THOUGHTS ON THE DAILY DAF
brought to you by Kollel Iyun Hadaf of Har Nof
Rosh Kollel: Rav Mordecai Kornfeld
Ask A Question about the Daf
1) A SLAVE GOING OUT INTO "RESHUS HA'RABIM" WITH HIS BADGE
QUESTION: The Beraisa says that a slave *may* go out on Shabbos into Reshus
ha'Rabim with a bell that is sewn to his garment. However, the same Beraisa
says that he may *not* go out with a slave's badge, presumably even if it
is sewn on to his garment. Why not? Why is a badge different from a bell?
2) AN ANIMAL GOING OUT INTO "RESHUS HA'RABIM" WITH ITS BELL
(a) TOSFOS (DH Hacha b'Mai Askinan) explains that the Rabanan prohibited
going out with a badge even when it is sewn on, lest one go out with a
badge that is not sewn on. However, they permitted going out with a bell
that is sewn on because it was very common to sew bells to garments, and
the Rabanan did not want to trouble people to remove their bells from their
clothing before Shabbos. It is much less common to sew a slave's badge to
his garment, and therefore the Rabanan did enact a decree that he may not
go out with it on Shabbos even if it is sewn on.
(b) The RITVA and RAN explain that it is indeed *permitted* to go out with
a badge that is sewn on to the slave's garment. When the Beraisa says that
he may not go out with a badge, it is referring to a *normal* badge which
is not sewn to his garment. When the Beraisa says that he may go out with a
bell, it is referring to the *normal* type of bell, which *is* sewn on to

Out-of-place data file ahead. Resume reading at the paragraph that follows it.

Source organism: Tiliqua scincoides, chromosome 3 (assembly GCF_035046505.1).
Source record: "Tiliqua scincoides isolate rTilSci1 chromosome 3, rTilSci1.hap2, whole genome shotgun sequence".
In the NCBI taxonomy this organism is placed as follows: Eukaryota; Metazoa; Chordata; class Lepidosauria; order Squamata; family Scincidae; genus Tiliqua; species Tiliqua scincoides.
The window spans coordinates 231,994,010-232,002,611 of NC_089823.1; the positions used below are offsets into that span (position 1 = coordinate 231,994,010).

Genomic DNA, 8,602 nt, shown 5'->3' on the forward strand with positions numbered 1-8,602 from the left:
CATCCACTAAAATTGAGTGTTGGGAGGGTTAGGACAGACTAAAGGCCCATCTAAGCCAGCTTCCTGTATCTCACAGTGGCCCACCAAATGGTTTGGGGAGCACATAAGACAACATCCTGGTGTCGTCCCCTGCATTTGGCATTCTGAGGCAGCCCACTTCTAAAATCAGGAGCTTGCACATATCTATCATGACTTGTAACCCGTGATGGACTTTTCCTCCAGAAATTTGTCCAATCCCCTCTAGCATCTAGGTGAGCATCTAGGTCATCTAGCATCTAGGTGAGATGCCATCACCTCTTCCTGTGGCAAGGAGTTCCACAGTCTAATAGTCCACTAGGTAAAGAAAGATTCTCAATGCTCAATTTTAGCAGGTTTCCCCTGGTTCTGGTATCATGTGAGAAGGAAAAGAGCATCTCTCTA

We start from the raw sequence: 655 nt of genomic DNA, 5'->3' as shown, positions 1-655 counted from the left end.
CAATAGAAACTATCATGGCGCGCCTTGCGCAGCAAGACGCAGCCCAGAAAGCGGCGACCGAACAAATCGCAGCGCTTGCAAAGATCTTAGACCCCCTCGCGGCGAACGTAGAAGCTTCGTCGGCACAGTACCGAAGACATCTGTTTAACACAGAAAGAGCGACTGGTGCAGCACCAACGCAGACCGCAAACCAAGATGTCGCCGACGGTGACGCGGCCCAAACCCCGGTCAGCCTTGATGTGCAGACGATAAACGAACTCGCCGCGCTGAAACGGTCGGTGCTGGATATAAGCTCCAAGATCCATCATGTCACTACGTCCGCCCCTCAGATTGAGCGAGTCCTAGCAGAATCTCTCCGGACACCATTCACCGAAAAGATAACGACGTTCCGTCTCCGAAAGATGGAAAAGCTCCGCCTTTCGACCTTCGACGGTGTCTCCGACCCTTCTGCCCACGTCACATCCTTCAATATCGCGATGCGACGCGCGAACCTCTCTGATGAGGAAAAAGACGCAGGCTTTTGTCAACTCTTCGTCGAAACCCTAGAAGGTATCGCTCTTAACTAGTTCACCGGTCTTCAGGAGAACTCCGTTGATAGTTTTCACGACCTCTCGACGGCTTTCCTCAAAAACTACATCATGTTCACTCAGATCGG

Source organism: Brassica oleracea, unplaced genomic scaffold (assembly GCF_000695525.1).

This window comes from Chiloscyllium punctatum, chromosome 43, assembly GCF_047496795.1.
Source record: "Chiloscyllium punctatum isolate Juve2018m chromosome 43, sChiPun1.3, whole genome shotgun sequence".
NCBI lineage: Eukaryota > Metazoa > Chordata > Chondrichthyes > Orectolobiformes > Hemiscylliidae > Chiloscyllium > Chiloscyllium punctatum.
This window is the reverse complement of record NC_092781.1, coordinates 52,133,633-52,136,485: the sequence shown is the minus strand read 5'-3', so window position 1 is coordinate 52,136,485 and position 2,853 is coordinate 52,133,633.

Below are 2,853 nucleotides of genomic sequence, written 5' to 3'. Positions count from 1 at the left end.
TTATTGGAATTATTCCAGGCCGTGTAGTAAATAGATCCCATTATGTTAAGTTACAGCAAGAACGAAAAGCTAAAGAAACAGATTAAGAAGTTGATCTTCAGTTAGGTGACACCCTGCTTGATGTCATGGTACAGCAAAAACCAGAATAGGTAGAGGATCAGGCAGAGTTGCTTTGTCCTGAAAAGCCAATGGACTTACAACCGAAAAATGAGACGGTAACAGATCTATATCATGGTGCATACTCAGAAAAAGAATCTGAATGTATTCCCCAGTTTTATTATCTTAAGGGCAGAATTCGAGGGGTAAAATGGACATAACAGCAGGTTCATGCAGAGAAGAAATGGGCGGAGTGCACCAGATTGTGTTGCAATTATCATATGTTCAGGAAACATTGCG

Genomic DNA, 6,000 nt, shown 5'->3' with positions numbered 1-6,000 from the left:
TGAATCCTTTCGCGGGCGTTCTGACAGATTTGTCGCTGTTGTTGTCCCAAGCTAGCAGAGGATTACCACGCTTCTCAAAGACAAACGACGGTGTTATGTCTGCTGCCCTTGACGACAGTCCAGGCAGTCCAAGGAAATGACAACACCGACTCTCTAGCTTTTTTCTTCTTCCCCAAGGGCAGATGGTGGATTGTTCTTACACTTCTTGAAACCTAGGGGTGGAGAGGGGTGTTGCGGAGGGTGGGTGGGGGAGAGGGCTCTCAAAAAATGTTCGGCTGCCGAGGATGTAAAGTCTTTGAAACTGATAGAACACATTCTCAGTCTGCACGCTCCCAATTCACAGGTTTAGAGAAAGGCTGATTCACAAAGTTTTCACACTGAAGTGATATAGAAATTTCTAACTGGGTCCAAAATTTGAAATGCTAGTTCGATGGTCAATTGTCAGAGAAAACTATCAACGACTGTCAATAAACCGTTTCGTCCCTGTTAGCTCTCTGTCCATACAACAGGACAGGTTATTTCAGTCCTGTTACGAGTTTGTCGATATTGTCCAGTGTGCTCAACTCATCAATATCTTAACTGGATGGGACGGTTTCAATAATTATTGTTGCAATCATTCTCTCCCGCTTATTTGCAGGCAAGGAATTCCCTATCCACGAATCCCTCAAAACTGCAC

QUESTION: The Beraisa teaches that an animal may not go out into Reshus
ha'Rabim on Shabbos with a bell, even if it is sewn on to its garment. Why
is the Halachah more stringent with regard to an animal, prohibiting it
from going out with a bell sewn to its garment, than with regard to a
slave, who is permitted to go out with a bell sewn to his garment?
(a) The MAHARAM and MAHARSHA explain that it is not common to sew a bell to
an animal's garment, so the Rabanan did not permit going out with that type
of bell (lest one let the animal out with a bell that is not sewn on) just
like they did not permit a slave to go out with a badge sewn to his garment
(see previous Insight, (a)).
(b) However, TOSFOS (DH Lo Tetzei, and 54b, DH Mishum) seems to suggest
another explanation. An animal wearing a bell gives the appearance that it
is being taken to the market place. A slave wearing a bell gives no such
3) CAN A BELL BECOME TAMEI
QUESTION: The Gemara says that our Beraisa (58a) is talking about an
animal's bell that does not have a clapper, and that is why it cannot
become Tamei. The Gemara then asks why an animal's bell without a clapper
should not be Tamei -- if the bell is an ornament and considered a Kli,
then it should be Tamei even *without* a clapper.
However, the Gemara, in the next line, reveals that it is aware of a
Beraisa which clearly states that bells of various uses are Mekabel Tum'ah
*only* if they have a clapper! Why, then, is the Gemara so perturbed by the
fact than an animal's bell is not Mekabel Tum'ah only if it does not have a
ANSWER: When discussing the bell of an animal, the Gemara thought that the
bell has *no use* other than being *decorative*. If so, it should not make
any difference whether or not it has a clapper, since it is decorative
The bells mentioned in the Beraisa which the Gemara then brings, on the
other hand, are bells which are *Kelim*, and which are used specifically
for making noise. Therefore, without a clapper, those bells are not
complete utensils and they are not Mekabel Tum'ah.
Similarly, when the Gemara answers its question about the animal's bell by
saying that an animal's bell is considered a Kli because it makes noise, it
means that since it is a Kli and not just an ornament, it is Mekabel Tum'ah
only if it has a clapper and produces a sound. That is, an animal's bell is
indeed not an ornament for the animal, but it is an object that man uses.
How does man use it? By listening for the bell to know where his animal is.
(M. Kornfeld. This seems to be the intention of the Maharam's answer as